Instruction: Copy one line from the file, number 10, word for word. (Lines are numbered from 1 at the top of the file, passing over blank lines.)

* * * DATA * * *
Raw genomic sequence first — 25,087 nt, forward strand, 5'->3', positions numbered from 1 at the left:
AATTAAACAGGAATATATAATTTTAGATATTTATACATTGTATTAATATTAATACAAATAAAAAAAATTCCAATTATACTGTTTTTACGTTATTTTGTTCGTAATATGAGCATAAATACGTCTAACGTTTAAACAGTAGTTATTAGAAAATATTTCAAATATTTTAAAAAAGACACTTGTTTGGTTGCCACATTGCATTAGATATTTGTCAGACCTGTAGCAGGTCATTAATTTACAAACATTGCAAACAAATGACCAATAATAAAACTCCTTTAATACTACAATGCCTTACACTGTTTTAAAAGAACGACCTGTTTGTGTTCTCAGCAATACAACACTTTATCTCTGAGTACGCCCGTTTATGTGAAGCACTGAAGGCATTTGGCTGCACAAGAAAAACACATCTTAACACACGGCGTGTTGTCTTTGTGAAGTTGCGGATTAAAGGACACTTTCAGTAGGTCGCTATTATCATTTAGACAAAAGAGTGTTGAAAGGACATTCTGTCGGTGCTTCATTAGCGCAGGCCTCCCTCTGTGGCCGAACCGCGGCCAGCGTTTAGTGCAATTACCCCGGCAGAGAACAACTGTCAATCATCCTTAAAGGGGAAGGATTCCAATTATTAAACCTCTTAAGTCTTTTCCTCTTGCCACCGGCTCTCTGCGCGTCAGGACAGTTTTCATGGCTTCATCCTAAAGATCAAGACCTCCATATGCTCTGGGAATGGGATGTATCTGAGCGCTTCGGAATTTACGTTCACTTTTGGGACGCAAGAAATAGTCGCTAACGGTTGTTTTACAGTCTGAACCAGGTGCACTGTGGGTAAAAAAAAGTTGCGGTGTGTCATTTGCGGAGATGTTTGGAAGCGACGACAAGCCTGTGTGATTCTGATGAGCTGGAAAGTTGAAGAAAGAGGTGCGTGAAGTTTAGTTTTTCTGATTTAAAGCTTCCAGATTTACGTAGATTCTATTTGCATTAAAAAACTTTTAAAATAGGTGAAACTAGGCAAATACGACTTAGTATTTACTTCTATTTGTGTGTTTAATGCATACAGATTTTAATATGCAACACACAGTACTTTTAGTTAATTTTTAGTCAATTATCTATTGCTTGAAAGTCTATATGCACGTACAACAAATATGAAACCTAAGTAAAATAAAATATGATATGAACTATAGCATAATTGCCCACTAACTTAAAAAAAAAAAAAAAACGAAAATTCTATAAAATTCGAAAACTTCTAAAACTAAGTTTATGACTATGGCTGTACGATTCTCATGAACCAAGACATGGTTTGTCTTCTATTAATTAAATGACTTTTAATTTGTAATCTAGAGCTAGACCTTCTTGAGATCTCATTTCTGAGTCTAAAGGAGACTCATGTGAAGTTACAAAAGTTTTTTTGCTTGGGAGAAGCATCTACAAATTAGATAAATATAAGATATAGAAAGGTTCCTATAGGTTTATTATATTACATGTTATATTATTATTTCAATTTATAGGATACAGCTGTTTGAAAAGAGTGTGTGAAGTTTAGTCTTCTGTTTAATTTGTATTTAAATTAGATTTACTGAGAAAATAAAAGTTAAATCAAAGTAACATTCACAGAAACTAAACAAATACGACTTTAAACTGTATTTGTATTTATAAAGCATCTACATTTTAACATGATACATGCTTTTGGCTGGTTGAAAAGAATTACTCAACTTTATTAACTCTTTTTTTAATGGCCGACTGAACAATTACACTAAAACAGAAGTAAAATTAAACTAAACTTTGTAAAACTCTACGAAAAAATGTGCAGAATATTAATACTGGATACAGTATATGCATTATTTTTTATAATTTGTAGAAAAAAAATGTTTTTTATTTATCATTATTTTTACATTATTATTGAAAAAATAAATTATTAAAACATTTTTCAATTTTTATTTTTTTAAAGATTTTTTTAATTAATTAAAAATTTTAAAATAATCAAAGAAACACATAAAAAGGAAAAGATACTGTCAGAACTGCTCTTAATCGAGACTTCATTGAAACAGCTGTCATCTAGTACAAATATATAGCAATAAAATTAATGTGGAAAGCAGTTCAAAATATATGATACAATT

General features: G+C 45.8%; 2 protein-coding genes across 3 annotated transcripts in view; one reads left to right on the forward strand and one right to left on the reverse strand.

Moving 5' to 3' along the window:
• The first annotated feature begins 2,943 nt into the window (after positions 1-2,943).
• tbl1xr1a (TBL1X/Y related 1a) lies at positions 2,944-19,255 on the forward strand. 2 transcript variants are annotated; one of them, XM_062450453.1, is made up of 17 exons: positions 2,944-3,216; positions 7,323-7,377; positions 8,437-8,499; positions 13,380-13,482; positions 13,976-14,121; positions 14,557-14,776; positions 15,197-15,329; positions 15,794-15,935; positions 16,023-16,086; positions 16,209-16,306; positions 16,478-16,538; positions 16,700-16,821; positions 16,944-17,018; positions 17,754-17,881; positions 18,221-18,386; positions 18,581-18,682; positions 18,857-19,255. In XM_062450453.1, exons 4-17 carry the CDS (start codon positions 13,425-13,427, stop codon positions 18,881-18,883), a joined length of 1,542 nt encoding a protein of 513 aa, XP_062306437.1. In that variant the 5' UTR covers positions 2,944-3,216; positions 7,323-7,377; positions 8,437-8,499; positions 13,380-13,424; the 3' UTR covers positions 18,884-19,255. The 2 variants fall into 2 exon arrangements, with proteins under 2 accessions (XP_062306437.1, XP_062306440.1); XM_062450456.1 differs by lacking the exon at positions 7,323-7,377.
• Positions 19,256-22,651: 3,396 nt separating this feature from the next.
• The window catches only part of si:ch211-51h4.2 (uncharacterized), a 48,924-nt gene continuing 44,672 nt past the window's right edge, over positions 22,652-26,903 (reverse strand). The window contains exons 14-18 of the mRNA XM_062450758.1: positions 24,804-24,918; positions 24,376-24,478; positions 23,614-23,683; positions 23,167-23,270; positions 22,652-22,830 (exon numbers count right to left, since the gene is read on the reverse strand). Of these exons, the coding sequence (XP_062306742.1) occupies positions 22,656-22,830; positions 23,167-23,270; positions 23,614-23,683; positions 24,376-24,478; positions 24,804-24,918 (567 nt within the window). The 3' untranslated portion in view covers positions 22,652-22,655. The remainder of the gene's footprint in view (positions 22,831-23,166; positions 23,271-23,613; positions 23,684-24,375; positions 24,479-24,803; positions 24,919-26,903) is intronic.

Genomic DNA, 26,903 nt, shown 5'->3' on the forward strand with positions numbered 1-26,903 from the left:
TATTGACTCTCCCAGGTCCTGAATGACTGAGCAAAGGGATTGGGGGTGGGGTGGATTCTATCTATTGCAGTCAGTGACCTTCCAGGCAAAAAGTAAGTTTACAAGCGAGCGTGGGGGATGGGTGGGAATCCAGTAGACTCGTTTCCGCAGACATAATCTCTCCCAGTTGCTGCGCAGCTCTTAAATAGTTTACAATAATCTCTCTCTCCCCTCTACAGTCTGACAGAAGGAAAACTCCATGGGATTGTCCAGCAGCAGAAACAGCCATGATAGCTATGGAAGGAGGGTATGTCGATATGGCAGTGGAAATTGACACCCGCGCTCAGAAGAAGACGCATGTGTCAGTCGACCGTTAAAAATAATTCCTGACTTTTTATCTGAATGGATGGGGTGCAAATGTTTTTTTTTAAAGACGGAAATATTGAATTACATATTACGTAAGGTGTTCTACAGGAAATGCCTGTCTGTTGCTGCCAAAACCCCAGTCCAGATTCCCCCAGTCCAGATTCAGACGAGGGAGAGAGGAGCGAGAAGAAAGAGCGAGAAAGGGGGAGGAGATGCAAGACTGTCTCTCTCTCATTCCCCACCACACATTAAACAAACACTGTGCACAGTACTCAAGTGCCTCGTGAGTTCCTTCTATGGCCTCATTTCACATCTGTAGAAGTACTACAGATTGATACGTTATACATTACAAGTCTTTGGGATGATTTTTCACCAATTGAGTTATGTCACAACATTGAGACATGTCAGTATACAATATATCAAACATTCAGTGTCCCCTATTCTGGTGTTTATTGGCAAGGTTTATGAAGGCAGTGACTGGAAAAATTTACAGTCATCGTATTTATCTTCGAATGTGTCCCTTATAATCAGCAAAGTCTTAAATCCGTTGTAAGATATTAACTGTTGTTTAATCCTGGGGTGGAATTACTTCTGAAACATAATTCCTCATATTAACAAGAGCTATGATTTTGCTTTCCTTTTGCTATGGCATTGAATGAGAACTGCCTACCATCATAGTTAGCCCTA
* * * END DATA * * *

TATTGACTCTCCCAGGTCCTGAATGACTGAGCAAAGGGATTGGGGGTGGGGTGGATTCTATCTATTGCAGTCAGTGACCTTCCAGGCAAAAAGTAAGTTTACAAGCGAGCGTGGGGGATGGGTGGGAATCCAGTAGACTCGTTTCCGCAGACATAATCTCTCCCAGTTGCTGCGCAGCTCTTAAATAGTTTACAATAATCTCTCTCTCCCCTCTACAGTCTGACAGAAGGAAAACTCCATGGGATTGTCCAGCAGCAGAAACAGCCATGATAGCTATGGAAGGAGGGTATGTCGATATGGCAGTGGAAATTGACACCCGCGCTCAGAAGAAGACGCATGTGTCAGTCGACCGTTAAAAATAATTCCTGACTTTTTATCTGAATGGATGGGGTGCAAATGTTTTTTTTTAAAGACGGAAATATTGAATTACATATTACGTAAGGTGTTCTACAGGAAATGCCTGTCTGTTGCTGCCAAAACCCCAGTCCAGATTCCCCCAGTCCAGATTCAGACGAGGGAGAGAGGAGCGAGAAGAAAGAGCGAGAAAGGGGGAGGAGATGCAAGACTGTCTCTCTCTCATTCCCCACCACACATTAAACAAACACTGTGCACAGTACTCAAGTGCCTCGTGAGTTCCTTCTATGGCCTCATTTCACATCTGTAGAAGTACTACAGATTGATACGTTATACATTACAAGTCTTTGGGATGATTTTTCACCAATTGAGTTATGTCACAACATTGAGACATGTCAGTATACAATATATCAAACATTCAGTGTCCCCTATTCTGGTGTTTATTGGCAAGGTTTATGAAGGCAGTGACTGGAAAAATTTACAGTCATCGTATTTATCTTCGAATGTGTCCCTTATAATCAGCAAAGTCTTAAATCCGTTGTAAGATATTAACTGTTGTTTAATCCTGGGGTGGAATTACTTCTGAAACATAATTCCTCATATTAACAAGAGCTATGATTTTGCTTTCCTTTTGCTATGGCATTGAATGAGAACTGCCTACCATCATAGTTAGCCCTA